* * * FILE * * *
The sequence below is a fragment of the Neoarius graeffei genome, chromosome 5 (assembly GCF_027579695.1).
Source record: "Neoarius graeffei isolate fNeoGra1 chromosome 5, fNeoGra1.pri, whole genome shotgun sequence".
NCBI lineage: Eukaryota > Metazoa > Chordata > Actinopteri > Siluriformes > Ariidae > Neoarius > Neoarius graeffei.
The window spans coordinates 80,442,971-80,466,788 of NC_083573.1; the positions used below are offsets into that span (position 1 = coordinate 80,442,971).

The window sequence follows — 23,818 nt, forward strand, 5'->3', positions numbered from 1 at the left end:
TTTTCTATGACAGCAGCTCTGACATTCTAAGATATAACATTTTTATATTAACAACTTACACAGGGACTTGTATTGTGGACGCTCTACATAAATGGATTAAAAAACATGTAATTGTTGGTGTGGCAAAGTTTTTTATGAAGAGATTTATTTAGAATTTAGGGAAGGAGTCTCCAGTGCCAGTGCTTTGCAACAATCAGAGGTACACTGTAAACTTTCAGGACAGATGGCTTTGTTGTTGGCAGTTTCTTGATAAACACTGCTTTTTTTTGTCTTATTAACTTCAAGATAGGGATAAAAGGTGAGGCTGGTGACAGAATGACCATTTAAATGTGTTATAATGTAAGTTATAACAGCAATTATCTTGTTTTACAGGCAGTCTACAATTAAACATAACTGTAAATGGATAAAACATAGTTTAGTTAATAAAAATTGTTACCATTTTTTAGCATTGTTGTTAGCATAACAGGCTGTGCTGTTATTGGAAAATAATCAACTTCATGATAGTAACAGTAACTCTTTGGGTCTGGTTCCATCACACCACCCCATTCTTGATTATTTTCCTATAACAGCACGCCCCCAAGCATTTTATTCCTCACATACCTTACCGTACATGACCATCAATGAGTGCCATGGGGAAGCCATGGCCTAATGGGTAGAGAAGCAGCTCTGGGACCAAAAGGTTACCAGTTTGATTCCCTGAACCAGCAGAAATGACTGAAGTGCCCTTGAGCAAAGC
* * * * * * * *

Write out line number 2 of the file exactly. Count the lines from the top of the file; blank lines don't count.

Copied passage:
Source record: "Neoarius graeffei isolate fNeoGra1 chromosome 5, fNeoGra1.pri, whole genome shotgun sequence".